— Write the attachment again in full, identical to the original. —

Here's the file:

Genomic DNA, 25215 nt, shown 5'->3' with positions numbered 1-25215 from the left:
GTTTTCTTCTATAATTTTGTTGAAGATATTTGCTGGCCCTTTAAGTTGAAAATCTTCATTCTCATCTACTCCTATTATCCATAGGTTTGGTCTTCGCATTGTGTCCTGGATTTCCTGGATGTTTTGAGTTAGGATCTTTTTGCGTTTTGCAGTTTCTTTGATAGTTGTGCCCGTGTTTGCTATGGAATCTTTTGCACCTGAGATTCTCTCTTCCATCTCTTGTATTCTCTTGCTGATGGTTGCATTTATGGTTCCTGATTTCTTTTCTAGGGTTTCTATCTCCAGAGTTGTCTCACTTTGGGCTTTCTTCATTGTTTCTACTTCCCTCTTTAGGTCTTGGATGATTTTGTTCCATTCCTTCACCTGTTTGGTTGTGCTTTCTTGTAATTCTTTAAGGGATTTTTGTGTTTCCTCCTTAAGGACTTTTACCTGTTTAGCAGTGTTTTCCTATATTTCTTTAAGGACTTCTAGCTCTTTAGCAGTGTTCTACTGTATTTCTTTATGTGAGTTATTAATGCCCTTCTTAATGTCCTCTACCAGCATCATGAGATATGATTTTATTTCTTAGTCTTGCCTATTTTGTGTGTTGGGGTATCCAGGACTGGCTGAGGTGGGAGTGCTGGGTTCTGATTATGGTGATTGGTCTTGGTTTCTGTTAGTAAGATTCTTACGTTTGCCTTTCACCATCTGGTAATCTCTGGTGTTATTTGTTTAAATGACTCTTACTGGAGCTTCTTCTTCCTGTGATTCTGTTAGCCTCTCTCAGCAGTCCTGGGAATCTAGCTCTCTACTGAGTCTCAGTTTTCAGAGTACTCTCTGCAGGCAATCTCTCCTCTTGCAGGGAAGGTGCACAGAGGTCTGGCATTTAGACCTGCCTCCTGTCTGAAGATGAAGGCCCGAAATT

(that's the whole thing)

Genomic DNA, 25215 nt, shown 5'->3' with positions numbered 1-25215 from the left:
GTTTTCTTCTATAATTTTGTTGAAGATATTTGCTGGCCCTTTAAGTTGAAAATCTTCATTCTCATCTACTCCTATTATCCATAGGTTTGGTCTTCGCATTGTGTCCTGGATTTCCTGGATGTTTTGAGTTAGGATCTTTTTGCGTTTTGCAGTTTCTTTGATAGTTGTGCCCGTGTTTGCTATGGAATCTTTTGCACCTGAGATTCTCTCTTCCATCTCTTGTATTCTCTTGCTGATGGTTGCATTTATGGTTCCTGATTTCTTTTCTAGGGTTTCTATCTCCAGAGTTGTCTCACTTTGGGCTTTCTTCATTGTTTCTACTTCCCTCTTTAGGTCTTGGATGATTTTGTTCCATTCCTTCACCTGTTTGGTTGTGCTTTCTTGTAATTCTTTAAGGGATTTTTGTGTTTCCTCCTTAAGGACTTTTACCTGTTTAGCAGTGTTTTCCTATATTTCTTTAAGGACTTCTAGCTCTTTAGCAGTGTTCTACTGTATTTCTTTATGTGAGTTATTAATGCCCTTCTTAATGTCCTCTACCAGCATCATGAGATATGATTTTATTTCTTAGTCTTGCCTATTTTGTGTGTTGGGGTATCCAGGACTGGCTGAGGTGGGAGTGCTGGGTTCTGATTATGGTGATTGGTCTTGGTTTCTGTTAGTAAGATTCTTACGTTTGCCTTTCACCATCTGGTAATCTCTGGTGTTATTTGTTTAAATGACTCTTACTGGAGCTTCTTCTTCCTGTGATTCTGTTAGCCTCTCTCAGCAGTCCTGGGAATCTAGCTCTCTACTGAGTCTCAGTTTTCAGAGTACTCTCTGCAGGCAATCTCTCCTCTTGCAGGGAAGGTGCACAGAGGTCTGGCATTTAGACCTGCCTCCTGTCTGAAGATGAAGGCCCGAAATT